The No. 3 overall player in the class of 2013, Julius Randle currently describes his game as "undefinable". For now, that's an apt description of the beastly 6-foot-9, let's call him a power forward, junior from Plano (Texas) Prestonwood. It really is like he's playing a video game at times as he brings the ball up the floor, makes plays off the dribble and totally hulks defenders with his strength. Randle recognizes that he's not likely to get the same freedom in college but for now he's good with going out and daring high school defenders to stop him from doing what he wants to do. Randle said that for now he's leaning towards signing in the spring and listed Texas, Kansas, Duke, North Carolina, North Carolina State, and Kentucky.
Rivals Bossi: EYBL Dallas Okafor shines
Rivals Bossi: Saturday standouts in EYBL Dallas
Rivals Bossi: Next Level Baller Saturday's Stars
Team Nashville continues to leave an impact in the early travel basketball season. They have entered tournaments and walked away victorious regardless of who the opponent has been. The winning continued at the Wallace Prather Classic in Atlanta.
This team, which does not have a player ranked in the top 100, beat the Florida Rams 81-72 at Shiloh High School on Saturday in bracket play of the Prather.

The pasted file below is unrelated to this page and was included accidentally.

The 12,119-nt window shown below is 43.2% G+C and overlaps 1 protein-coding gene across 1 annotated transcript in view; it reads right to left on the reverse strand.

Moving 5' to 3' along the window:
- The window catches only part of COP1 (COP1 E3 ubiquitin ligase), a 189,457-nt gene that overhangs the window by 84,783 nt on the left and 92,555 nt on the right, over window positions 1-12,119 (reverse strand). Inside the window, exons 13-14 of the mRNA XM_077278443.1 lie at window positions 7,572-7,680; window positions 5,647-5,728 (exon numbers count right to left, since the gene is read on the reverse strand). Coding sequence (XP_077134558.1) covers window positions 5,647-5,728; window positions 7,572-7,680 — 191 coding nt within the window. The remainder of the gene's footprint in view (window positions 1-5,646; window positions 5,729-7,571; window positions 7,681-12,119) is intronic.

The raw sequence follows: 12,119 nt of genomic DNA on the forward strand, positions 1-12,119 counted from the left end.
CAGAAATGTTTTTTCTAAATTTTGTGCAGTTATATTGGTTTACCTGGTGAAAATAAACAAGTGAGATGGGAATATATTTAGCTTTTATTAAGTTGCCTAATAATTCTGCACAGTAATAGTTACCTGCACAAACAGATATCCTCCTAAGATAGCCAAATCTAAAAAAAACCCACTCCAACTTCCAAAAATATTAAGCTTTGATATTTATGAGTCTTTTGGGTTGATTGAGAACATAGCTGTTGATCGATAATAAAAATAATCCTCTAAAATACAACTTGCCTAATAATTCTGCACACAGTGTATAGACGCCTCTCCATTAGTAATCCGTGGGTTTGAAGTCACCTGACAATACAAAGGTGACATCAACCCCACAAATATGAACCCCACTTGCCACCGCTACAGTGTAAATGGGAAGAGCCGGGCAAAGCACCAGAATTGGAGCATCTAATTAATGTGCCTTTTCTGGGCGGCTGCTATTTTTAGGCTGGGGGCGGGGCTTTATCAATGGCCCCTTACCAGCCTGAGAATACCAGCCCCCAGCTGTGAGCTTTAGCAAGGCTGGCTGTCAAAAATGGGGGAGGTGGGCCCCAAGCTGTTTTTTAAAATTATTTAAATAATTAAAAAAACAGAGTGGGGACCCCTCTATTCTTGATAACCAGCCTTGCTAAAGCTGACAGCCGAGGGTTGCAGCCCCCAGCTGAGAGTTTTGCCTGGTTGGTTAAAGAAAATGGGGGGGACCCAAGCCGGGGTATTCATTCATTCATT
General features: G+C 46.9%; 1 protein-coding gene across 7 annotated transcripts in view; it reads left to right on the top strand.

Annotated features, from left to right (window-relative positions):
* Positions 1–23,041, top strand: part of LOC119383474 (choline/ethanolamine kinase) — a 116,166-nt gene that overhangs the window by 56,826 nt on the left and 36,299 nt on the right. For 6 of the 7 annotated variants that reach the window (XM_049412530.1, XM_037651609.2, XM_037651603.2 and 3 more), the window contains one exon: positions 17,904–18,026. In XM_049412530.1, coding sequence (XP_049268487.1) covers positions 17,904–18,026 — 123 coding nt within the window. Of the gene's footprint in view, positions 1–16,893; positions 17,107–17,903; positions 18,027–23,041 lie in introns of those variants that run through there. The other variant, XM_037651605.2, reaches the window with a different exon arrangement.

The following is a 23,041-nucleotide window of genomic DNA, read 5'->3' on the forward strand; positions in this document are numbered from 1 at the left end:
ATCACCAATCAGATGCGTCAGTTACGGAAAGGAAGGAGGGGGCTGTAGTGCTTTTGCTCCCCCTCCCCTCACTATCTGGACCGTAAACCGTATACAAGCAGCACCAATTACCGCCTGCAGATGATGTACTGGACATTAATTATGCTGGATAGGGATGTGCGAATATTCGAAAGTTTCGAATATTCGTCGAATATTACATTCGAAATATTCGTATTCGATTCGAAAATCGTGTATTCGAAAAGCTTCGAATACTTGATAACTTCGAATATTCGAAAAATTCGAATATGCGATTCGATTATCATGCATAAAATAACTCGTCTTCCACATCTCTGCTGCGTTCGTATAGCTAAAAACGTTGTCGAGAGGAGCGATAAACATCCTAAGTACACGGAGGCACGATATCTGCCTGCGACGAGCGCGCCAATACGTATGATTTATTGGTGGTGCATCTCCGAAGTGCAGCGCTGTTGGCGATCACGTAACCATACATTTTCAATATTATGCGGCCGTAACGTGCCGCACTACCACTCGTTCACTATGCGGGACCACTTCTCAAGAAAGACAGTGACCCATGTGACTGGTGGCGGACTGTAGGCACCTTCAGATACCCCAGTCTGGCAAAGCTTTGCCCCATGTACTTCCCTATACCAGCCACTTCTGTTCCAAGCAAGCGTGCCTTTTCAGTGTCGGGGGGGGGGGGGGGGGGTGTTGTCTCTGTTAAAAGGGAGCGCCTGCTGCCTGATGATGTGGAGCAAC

…Kasey Hill, who verbally committed to Florida, Brannen Greene, a Kansas commit, and Chris Walker, ranked in the top 10 nationally, for the Rams could not solve this team from Nashville. Hill led the Rams with a team-high 15 points. Joel Embiid finished with 14 points and eight rebounds. Walker had 11 points, while Green chipped in with 12 points.
247sports: Dallas Day 3 Notebook
Tyler Ennis, one of the top point guards in the Class of 2013, has eliminated Arizona from his list.
“Yes, too many point guards there,” his father, Tony McIntrye of CIA Bounce, told SNY.tv, confirming a report by ESPN.com.
The 6-foot-3 Ennis continues to consider Syracuse, Memphis and Villanova, among others.
Syracuse is in strong position with both Ennis and St. Benedict’s Prep rising sophomore Isaiah Briscoe.
“It’s always been the closest school to home, so we went out for the Syracuse tournament when I was younger,” Ennis told SNY.tv recently. “That’s pretty much the only school I’ve seen when I was young.”
UCLA also recently offered Ennis, likely figuring that St. Anthony guard Kyle Anderson could be a one-and-done.
“Coach [Ben] Howland called me,” Ennis said. “He was just telling me from my class they’re looking to bring in a point guard because Kyle and Larry Drew’s also there, but he’s a senior.
“I haven’t really looked into it too much, but it’s a good school, a good conference.”
LSU also offered Ennis and CIA Bounce teammate Xavier Rathan-Mayes.
Spring/Summer Event Schedule
adidas Grassroots schedule
Nike EYBL Schedule
Check here for the NCAA Recruiting Calendar
My 2011-12 Border War, Legends of the Phog, KC Prep Invitational, KU Alumni games, & Jayhawk Invitational Videos and more now on Youtube